And some managed to wait the entire 15 minutes, a long time for a kindergartener who’s not being entertained, and were rewarded with another marshmallow.
It took a long time…
“Okay, so we have all the results.” Ebbesen told Mischel. “Now what?”
“Now we wait.” Mischel rubbed his hands together. “We wait a couple of years.”
The researchers had a file for each child, and every year they would enquire about the child’s progress and record the results. They would check out what grades they were getting in school and how healthy they were. When the children got older, they would find out what job offers they got and how much money they were making.
And as time went on, they noticed an interesting pattern.
Kids like Owen, the ones who couldn’t wait for that second marshmallow, didn’t do as well in school or weren’t as successful in life as the kids like Katya. The children who were able to wait those 15 minutes did better in every area.
“I don’t understand,” Ebbesen told Mischel. “How did you know that the children who waited to eat their marshmallow would be so successful?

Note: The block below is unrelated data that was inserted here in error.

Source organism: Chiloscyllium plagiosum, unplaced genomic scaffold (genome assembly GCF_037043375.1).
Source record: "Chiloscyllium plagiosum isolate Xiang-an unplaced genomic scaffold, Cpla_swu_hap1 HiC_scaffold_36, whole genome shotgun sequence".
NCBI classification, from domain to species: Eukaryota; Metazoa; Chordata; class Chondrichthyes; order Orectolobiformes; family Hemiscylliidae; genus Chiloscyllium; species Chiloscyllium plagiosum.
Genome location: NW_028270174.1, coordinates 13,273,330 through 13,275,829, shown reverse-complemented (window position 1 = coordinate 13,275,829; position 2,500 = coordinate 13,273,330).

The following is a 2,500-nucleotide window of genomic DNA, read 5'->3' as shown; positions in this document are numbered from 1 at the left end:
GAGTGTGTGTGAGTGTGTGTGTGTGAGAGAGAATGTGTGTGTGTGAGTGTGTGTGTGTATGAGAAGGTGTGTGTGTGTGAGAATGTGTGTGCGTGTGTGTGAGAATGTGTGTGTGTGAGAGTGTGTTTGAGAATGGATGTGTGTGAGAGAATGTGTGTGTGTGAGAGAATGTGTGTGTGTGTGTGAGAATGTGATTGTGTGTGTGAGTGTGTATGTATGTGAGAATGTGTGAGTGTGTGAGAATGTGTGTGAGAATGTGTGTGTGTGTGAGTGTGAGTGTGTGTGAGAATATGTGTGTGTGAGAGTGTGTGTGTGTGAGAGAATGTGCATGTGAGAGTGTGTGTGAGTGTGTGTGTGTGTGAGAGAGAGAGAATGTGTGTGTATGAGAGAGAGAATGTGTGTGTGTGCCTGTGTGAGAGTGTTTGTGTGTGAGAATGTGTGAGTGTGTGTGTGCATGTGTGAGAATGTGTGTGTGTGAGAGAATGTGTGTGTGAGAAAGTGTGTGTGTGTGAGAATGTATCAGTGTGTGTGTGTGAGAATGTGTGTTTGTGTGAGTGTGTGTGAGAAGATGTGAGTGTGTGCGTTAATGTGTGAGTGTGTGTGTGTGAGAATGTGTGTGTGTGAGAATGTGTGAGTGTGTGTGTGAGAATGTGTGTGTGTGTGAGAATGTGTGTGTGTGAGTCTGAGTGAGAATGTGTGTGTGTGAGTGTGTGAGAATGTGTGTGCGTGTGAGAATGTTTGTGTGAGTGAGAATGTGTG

“Simple,” Mischel told them. “It’s all about delaying gratification.
Not eating a marshmallow isn’t the only way to know if you will accomplish great things in life. Here are some other things you can work on to help you succeed:
>What happens when your mother prepares a supper you’ve never had before? Do you taste it or just go for some cereal and milk? Being willing to try new things is a great way to set yourself up for success. Next time you’re playing with friends on a Shabbos afternoon, maybe pull out that game you never tried because it looked too complicated and have fun figuring it out!
>Have a talent? Do you play an instrument? Does everyone love the way you draw? Maybe you make up skits and perform them with your siblings every Shabbos. Whatever your talent is, keep working on it! The only way to get better is to practice and practice.
I’m sure this one won’t surprise you. Being an avid reader is one of the top predictors for success. You know what they say… The more you read, the more you know and then the more curious you get. So keep reading that Junior!
Delaying gratification? No four year old knows what that means!
Do you know what it means to delay gratification?
When your mother gives you a candy as a reward, do you eat it right away or save it for Shabbos?
If you said wait for Shabbos, congratulations! You are able to delay gratification. You are able to push off enjoying something so you can enjoy it even more later on.